At Texas State Optical-Stone Oak our eye doctors take extra time to determine exactly the correct prescription for your computer needs. Questions you may be asked to assist us in determining your custom prescription lenses include: “How far away is your computer monitor?”, “Do you use one or more monitors at the same time?”, “Do you need to read print up close when using your computer?”, “How many hours do you use the computer daily?” and “Do you need to see far away while using your computer?”.
Besides designing your custom lenses we also recommend anti-reflective coating that blocks some of the blue light your monitor emits and causes eye strain. We take your computer eyewear needs seriously at TSO-StoneOak!
Computer screens are generally positioned in what is considered your “intermediate” zone of vision, which is roughly 20-26 inches from your eyes. Traditional eyeglasses and bifocals are designed to help with close and distance vision, but are not meant to make intermediate viewing of the type required by computer work comfortable. This often leads to blurred vision, eyestrain and headaches after extended computer use. Even trifocals and progressive lenses, which do have areas for intermediate viewing, do not have a large enough intermediate area to make extended computer viewing comfortable. This causes those with trifocals or progressive lenses to bend their necks and backs into less comfortable positions to keep the computer screen in the intermediate area of their lenses, adding neck and back pain to the already bothersome list of symptoms.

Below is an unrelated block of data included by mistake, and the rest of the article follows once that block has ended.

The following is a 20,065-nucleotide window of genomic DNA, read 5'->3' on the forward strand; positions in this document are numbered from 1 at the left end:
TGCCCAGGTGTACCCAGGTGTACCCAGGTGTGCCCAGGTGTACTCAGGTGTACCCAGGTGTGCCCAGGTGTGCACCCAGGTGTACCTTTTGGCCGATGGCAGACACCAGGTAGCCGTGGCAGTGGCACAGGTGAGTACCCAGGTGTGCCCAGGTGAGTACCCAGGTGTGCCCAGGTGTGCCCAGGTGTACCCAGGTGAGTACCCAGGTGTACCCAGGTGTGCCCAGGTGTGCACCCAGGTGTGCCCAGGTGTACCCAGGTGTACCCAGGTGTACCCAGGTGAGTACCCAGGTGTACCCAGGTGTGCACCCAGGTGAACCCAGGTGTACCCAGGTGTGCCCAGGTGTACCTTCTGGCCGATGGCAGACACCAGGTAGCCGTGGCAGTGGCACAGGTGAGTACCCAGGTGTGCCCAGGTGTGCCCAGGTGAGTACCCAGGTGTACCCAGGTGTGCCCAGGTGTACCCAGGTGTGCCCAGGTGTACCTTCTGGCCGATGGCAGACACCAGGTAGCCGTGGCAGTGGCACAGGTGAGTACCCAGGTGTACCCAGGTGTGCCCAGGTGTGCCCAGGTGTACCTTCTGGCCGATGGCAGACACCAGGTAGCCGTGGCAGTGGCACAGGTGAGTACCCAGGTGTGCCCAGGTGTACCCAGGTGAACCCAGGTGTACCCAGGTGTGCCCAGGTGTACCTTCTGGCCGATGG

By contrast, computer glasses are made specifically to help your eyes focus at this intermediate range, making computer viewing over an extended period of time more comfortable.
Another thing that makes computer viewing uncomfortable, and even potentially sight-threatening in the long run is something called “blue light,” which has been known to cause eyestrain, headaches and fatigue. Recent studies also point to growing evidence that blue light exposure has the potential to increase a person’s risk of macular degeneration over time.
Often computer glasses are equipped with special coatings that help cut down on the amount of blue light that reaches your eyes, such as HOYA Recharge, a cutting edge reflective coating designed to reflect around 30% of harmful blue light away from the eye. This makes extended computer use more comfortable and reduces the risk of developing macular degeneration in the future.